My first encounter with Swedish was in school. When I was 16, I met my boyfriend… who was Swedish. (more…)
My grandmother learned French at school in Australia in the late 1950s. For years she studied it dutifully, and the one phrase that she recalls vividly to this day is:
La plume de ma tante est dans le jardin avec le lion.
For those who never had the pleasure or pain of learning French, it translates as ‘My aunt’s pen is in the garden with the lion’. Difficult to slip into casual conversation, to say the least. (more…)
When you’re learning a new language, tongue-twisters are a great way to practice your pronunciation. Tongue-twisters are sentences or series of words that are hard to say. They often have similar alternating sounds, like ‘s’ and ‘sh’ or ‘p’ and ‘b’. Although they are typically nonsense, the English classic “She sells sea shells on the sea shore, and the shells that she sells are sea shells, I’m sure” was actually a popular song in 1908 based on the life of Mary Anning, a famous British fossil hunter and collector.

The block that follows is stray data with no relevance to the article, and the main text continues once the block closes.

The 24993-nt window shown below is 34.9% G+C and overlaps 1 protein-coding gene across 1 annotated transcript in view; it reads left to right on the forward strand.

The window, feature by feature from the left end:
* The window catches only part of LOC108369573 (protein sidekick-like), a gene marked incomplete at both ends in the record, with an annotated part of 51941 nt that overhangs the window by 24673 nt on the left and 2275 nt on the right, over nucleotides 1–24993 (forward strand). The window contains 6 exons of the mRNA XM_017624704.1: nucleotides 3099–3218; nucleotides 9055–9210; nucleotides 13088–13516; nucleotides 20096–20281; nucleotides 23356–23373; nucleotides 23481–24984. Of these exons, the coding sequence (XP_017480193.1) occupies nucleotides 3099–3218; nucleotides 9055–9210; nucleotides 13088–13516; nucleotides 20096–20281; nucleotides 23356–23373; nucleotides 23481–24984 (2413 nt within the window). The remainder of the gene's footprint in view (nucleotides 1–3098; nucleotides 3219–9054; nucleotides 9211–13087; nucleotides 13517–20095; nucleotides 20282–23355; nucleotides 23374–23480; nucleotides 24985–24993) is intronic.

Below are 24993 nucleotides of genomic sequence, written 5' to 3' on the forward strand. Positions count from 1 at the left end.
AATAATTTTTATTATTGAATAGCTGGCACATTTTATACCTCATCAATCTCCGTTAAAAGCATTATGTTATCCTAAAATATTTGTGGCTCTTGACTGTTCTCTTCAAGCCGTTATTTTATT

To celebrate the release of our Swedish tongue-twisters course, we’ve selected eight tongue-twisters in different languages – English, German, Italian, French, Danish, Swedish, Turkish and Russian – and turned them into short animations. Can you master them? (more…)
Anja from backpacking blog happybackpacker.de has been travelling the world for almost 15 years, writing about her travels and her two great passions, surfing and diving. She recently spent several months on the road in South America and was reminded how important it is to have a few phrases of the local lingo up your sleeve. (more…)
At the heart of Hanoi, Vietnam, there is a lake. Many roads converge to form a circuit around it. As evening falls and the city’s suffocating heat drops, people start cruising around the lake on scooters, driving around and around and around. They aren’t going anywhere. Sometimes I drive around the lake too, feeling the air on my face. (more…)
In France and Italy, the start of September is a time of furious activity: la rentrée, or il rientro, loosely translated as ‘the return’, or back to school.